Note that in production applications, you should verify your sender identity by completing domain authentication. A sender identity represents your “from” email address—the address your recipients see as the sender of your emails. For a step-by-step tutorial, check out How to Set Up Domain Authentication for Twilio SendGrid.

Use the following command to run your Python code:

(python-venvs) ~/demo$ python send_email.py

If your test send was successful, you’ll see a 202 HTTP response code. Then, check your inbox to verify you received the email.

Test email

However, if running the Python script yielded an error, these troubleshooting tips may help you:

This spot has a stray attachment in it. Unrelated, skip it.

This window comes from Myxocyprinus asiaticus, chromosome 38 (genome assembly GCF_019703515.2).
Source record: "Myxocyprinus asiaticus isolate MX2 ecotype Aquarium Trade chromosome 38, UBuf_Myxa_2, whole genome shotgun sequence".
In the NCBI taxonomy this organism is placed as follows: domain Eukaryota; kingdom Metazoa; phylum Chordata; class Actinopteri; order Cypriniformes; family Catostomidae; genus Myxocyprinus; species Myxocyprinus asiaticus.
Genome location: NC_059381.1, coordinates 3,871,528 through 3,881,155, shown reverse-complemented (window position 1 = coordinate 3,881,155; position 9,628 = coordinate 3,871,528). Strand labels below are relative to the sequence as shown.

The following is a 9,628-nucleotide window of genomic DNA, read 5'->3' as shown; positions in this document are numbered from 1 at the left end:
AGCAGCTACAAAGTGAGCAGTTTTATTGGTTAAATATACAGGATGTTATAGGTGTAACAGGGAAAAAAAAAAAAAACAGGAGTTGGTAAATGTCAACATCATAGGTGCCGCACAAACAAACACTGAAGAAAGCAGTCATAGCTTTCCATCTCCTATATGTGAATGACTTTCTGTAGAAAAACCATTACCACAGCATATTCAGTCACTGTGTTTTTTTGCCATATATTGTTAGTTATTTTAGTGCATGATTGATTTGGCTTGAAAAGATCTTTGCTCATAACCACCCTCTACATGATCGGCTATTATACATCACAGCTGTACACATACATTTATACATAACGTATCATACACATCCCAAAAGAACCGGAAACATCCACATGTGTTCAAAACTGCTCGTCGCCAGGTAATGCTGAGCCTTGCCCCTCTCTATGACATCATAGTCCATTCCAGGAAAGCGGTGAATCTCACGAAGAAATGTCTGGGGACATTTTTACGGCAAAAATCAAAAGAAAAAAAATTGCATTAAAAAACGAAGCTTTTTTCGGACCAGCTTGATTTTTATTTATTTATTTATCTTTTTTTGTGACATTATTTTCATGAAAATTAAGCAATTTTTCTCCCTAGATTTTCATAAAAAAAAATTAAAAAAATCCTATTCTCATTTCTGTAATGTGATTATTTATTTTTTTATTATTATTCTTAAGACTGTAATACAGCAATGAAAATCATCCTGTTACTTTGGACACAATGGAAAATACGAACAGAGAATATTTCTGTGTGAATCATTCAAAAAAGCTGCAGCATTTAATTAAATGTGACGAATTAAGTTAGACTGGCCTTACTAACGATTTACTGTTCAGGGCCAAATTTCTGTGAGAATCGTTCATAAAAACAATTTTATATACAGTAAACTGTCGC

• 401 response: If you received a 401 response, it’s likely that your SendGrid API key was invalid. Ensure that you copied the entire key correctly and have set the SENDGRID_API_KEY environment variable in this terminal window.
  • 403 response: If you received a 403 response, it’s possible that the from_email address you’re using is not a verified sender identity for your SendGrid account. Ensure that you used the correct email address or go through these steps for single sender verification.

With our email-sending capability verified, we can build on top of this to incorporate scheduled automation with the rq-scheduler.

3. Schedule a task with RQ Scheduler

You can use the rq-scheduler to execute specific code at a specific time by creating a Scheduler object and passing it a function to execute, a Python datetime, and any arguments you want to pass to the function.